Last year saw some of the worst recreational water illness outbreaks on record. And that could be just a taste of things to come especially when it comes to the virulent bug, cryptosporidium.

In fact, crypto infections have increased substantially, jumping 41 percent in 2005 and 24 percent in 2006, according to preliminary reports from the Centers for Disease Control and Prevention.

The 2007 figures are still incomplete, but several states saw unusually large crypto outbreaks, including Utah, which reported more than 1,700 cases, vs. a typical year of approximately 30. The outbreak was so severe that officials took the extraordinary step of banning children under age 5 from pools.

Idaho, which has averaged approximately 23 cases annually since 1995 and last year, reported about 230. And South Dakota recorded more than 100 compared with a five-year average of 31 cases per year.

This increase in infections likely resulted in an increase in detected outbreaks. CDC logged an average of five crypto outbreaks per year, but already has received 29 outbreak reports for 2007.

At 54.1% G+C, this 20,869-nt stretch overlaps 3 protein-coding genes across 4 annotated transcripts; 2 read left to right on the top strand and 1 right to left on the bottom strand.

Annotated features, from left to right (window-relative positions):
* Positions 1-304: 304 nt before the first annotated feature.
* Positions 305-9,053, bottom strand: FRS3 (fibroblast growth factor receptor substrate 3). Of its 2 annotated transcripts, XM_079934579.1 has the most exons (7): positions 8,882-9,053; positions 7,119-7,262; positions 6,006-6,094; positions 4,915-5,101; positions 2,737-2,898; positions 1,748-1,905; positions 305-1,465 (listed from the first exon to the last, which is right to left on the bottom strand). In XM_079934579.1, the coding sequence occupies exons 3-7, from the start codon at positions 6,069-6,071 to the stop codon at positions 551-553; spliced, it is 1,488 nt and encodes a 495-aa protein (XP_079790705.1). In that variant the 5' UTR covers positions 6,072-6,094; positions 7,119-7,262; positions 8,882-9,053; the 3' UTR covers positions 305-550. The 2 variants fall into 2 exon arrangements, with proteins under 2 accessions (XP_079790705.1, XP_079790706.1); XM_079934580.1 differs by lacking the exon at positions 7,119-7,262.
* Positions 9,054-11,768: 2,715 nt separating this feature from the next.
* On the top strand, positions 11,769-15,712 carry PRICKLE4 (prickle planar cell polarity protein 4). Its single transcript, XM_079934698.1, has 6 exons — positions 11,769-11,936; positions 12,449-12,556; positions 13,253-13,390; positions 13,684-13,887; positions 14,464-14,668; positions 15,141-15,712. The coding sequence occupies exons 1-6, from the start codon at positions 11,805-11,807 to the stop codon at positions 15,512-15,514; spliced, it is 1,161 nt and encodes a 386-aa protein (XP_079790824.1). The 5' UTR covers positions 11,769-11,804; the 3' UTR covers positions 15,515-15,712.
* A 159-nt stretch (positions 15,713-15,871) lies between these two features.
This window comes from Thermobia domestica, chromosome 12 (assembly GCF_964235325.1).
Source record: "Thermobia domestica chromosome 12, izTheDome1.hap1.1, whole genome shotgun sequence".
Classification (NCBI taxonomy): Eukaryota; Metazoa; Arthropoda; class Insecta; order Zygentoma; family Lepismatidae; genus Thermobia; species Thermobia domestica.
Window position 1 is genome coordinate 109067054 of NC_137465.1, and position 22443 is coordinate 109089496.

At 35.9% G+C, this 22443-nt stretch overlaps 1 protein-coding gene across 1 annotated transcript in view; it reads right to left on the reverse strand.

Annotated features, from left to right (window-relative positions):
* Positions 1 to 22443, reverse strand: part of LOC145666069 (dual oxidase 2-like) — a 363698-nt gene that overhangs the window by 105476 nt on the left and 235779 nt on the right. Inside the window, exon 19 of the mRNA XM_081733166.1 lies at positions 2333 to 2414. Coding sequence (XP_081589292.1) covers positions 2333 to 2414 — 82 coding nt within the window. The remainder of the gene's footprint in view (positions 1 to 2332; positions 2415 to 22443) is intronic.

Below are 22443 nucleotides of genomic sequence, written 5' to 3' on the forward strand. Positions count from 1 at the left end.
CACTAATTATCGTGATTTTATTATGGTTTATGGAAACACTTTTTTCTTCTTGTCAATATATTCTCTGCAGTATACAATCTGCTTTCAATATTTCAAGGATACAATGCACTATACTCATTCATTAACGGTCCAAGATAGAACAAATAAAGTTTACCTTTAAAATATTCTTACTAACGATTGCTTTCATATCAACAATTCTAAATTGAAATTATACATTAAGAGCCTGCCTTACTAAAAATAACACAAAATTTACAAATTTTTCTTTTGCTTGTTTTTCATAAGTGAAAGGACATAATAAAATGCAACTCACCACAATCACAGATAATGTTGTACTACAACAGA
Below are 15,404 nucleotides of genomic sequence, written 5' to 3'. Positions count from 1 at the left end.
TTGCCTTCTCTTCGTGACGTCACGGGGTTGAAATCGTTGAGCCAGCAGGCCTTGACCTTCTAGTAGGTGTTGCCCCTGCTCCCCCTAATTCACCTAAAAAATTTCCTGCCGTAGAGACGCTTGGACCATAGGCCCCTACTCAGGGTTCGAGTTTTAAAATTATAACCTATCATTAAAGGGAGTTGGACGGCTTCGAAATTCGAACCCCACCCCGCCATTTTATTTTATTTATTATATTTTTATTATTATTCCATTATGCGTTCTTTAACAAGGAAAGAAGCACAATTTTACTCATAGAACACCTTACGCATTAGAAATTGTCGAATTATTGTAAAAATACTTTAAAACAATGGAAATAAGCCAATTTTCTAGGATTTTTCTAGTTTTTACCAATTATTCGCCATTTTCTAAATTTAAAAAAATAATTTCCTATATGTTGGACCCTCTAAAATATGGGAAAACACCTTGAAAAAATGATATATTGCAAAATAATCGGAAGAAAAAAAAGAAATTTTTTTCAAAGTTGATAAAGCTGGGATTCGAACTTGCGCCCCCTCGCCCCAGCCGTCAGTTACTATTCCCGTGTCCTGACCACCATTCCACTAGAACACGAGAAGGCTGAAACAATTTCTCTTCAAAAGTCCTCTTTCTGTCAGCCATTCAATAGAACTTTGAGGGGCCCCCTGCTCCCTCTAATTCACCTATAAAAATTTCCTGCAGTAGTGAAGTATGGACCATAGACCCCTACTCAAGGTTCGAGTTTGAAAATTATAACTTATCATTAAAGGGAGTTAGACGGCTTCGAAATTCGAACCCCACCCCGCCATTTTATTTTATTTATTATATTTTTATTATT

?We are, indeed, seeing an increase and there are several factors for this trend,? said Michael Beach epidemiologist, acting associate director for Healthy Water at the National Center for Zoonotic, Vector-Borne and Enteric Diseases at the CDC.

According to Beach and his colleagues at the CDC, the increase in the number of reported cases of RWIs may be due to a number of factors.

?There are a lot of variables as to why we might be seeing more outbreaks,? agreed Diane Raccasi, epidemiologist at the Utah Department of Health, Salt Lake City. ?In 2007 we had a much hotter summer than normal, so we had more swimmers in recreational water and pools.?

Another reason for the increase in reported cases may be fact that Nitazoxanide (brand name Alinia), the first drug approved to treat adults with crypto, became available in 2004. The availability of the treatment probably has caused more health-care providers to test patients suffering with severe diarrhea for the parasite.

Increased awareness also might be playing a part because more health-care providers and public health departments consider patients? last dip in the pool, rather than their last meal. And when a crypto case in confirmed, more public health agencies may be opening outbreak investigations.

But regardless of the causes, Beach and Raccasi agree that operators will have to work with the public to prevent future outbreaks.

?What we learned from our outbreak is that more than anything, public responsibility has to be key,? Raccasi said. ?I think operators are going to have to become more vigilant in changing behavior patterns, educating patrons and enforcing good practices such as showering before entering. They may have to also look at more mechanical solutions, such as additional filtration in the pool and limiting the bather load depending on the capabilities of the filtration system.?